Hooray for breakfast!
I have a newfound love of baking yeast breads. Since I am a novice, I have endeavored to master simple breakfast breads that I can stop and start around naptimes and playtimes. The best thing about yeast is that if you have enough time, it will cooperate with your schedule. These are things one does not trifle with in their 20’s. No time. Uncool. But alas, age brings patience and wisdom and the potential power to unlock the secrets of baking with yeast. Also possibly enough stress to appreciate working out your anxiety kneading a piece of dough. I prefer the patience and wisdom approach.
The kids are in love with these cinnamon rolls (unlike our Monkey Bread experiment, which everyone enjoyed making but then refused to eat). They both give a resounding “YAY” when I tell them we’ll have cinnamon rolls in the morning. Right now this works because either I am up early with the baby or my husband is up early for work. If everyone sleeps late, they’ll have to wait a while so the rolls can come to room temp and/or rise before baking. I dream about these rolls and so have no qualms in saying that in the future, I may very well set an alarm at 5 am so that I can have these delicious and healthy whole wheat cinnamon rolls.
MAKES 1 LOAF or 2 Dozen Cinnamon Rolls
If you like, the dough can be made one day, refrigerated overnight, then shaped, proofed, and baked the next day. This recipe also doubles easily.
Enriched Bread Dough
1/2 cup milk
4 tablespoons unsalted butter (1/2 stick), cut into 1/2 inch pieces
1 package dry active yeast (2 1/4 teaspoons)
1/2 cup warm water (110 degrees)
1/3 cup sugar
2 large eggs
1 1/2 teaspoons table salt
3 1/4 – 3 3/4 cups unbleached all-purpose flour (or 2 Cups whole wheat flour plus 1 ¾ + all-purpose flour)
1/4 cup sugar or brown sugar
¼ tsp cloves
½ tsp salt
2 tbsp ground cinnamon
2 tbsp butter for brushing
1. For the dough: Heat milk and butter in small saucepan over medium heat until butter melts. Cool to lukewarm (about 110 degrees).
2. Meanwhile, sprinkle yeast over warm water in bowl of stand mixer fitted with paddle. Beat in sugar and eggs and mix at low speed to blend. Add salt, lukewarm milk mixture, 2 cups of flour; mix at medium speed until thoroughly blended, about 1 minute. Switch to dough hook attachment. Add 1 1/4 cups flour, and knead at medium-low speed, adding additional flour sparingly if dough sticks to sides of bowl, until dough is smooth and comes away from sides of bowl, about 10 minutes.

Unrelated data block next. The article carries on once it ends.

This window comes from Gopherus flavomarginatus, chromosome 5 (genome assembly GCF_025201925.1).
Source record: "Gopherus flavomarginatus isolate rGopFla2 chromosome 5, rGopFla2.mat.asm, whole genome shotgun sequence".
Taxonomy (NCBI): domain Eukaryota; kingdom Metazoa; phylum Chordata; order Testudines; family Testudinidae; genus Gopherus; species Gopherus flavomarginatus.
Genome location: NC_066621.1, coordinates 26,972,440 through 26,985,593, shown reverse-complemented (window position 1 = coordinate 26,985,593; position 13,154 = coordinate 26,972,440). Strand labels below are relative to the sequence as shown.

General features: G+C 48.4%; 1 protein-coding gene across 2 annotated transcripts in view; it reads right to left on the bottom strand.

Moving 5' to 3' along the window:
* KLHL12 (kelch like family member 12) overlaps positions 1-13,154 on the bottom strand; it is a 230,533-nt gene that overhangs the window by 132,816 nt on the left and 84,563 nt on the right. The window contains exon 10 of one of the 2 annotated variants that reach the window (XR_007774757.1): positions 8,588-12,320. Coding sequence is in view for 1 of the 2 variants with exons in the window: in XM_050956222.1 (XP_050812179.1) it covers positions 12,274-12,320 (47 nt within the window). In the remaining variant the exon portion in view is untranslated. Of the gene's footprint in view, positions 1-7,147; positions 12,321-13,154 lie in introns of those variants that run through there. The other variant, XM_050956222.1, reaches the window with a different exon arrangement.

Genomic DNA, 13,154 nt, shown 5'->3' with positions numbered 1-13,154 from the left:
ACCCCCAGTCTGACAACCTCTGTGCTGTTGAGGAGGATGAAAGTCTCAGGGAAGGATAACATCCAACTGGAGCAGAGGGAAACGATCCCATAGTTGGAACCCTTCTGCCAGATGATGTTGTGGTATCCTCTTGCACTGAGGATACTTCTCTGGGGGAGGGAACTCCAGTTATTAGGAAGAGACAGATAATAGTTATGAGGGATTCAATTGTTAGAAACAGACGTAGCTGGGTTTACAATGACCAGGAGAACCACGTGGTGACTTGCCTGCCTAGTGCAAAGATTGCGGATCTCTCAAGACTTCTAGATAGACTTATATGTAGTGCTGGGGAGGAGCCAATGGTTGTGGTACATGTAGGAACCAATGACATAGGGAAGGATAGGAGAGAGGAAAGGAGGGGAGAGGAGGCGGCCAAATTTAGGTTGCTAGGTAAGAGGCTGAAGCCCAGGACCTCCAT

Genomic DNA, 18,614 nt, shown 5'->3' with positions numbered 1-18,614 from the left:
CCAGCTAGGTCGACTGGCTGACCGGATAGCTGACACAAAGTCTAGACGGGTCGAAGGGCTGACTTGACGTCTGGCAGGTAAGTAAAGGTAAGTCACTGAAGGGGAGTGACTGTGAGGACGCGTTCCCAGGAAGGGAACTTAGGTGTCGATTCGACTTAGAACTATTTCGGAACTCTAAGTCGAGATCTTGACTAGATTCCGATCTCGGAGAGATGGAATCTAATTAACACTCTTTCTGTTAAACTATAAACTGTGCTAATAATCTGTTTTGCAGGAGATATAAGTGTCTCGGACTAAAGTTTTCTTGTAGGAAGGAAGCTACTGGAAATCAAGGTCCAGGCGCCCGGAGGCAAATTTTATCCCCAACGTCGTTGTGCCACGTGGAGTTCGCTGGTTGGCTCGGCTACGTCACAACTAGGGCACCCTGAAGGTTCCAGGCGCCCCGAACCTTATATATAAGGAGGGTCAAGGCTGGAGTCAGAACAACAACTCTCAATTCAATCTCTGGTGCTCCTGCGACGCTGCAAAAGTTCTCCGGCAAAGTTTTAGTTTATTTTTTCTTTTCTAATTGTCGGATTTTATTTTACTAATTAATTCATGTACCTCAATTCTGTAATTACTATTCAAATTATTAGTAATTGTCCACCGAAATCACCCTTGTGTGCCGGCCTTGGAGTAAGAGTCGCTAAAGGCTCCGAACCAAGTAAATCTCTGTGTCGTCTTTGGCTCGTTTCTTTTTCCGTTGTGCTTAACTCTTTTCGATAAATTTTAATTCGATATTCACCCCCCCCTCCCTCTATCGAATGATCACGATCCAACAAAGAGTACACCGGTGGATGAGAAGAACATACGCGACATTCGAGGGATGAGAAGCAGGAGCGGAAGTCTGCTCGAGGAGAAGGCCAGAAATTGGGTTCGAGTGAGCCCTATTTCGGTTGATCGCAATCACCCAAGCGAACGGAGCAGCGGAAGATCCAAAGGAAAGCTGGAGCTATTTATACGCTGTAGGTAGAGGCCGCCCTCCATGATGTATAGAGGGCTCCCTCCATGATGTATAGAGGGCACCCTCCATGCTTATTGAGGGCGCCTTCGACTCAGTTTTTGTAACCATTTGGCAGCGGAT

3. Turn dough onto work surface. Squeeze dough with a clean dry hand. If dough is sticky, knead in up to 1/2 additional cup flour to form a smooth, soft, elastic dough. Transfer dough to a very lightly oiled large plastic container or bowl. Cover top of container with plastic wrap and let rise until double in size, 2 to 2 1/2 hours. (Ideal rising temperature is 75 degrees.) After rise, punch down center of dough once (can be refrigerated, covered, up to 18 hours). Making sure not to fold or misshape dough, turn it onto unfloured work surface; let dough rest, to relax, about 10 minutes.
4. Roll out dough in a 10” x 13” rectangle. Brush with butter. Sprinkle cinnamon mixture over top leaving ¼” border along the bottom edge. Tightly roll dough towards you using a bench scraper as needed to prevent sticking. Pinch edge of cylinder together to seal.
5. Using a serrated knife, cut rolls beginning in middle of cylinder to make sure they’re even. Rolls should be 1 ½ inches thick.
6. Place in greased 8×8 metal baking pan or 9” glass pie plate. Refrigerate again or let rise until doubled in size (1 ½ hours).
7. Bake at 350° for 20 minutes or until edges are slightly golden.
8. Drizzle with confectioner’s sugar glaze.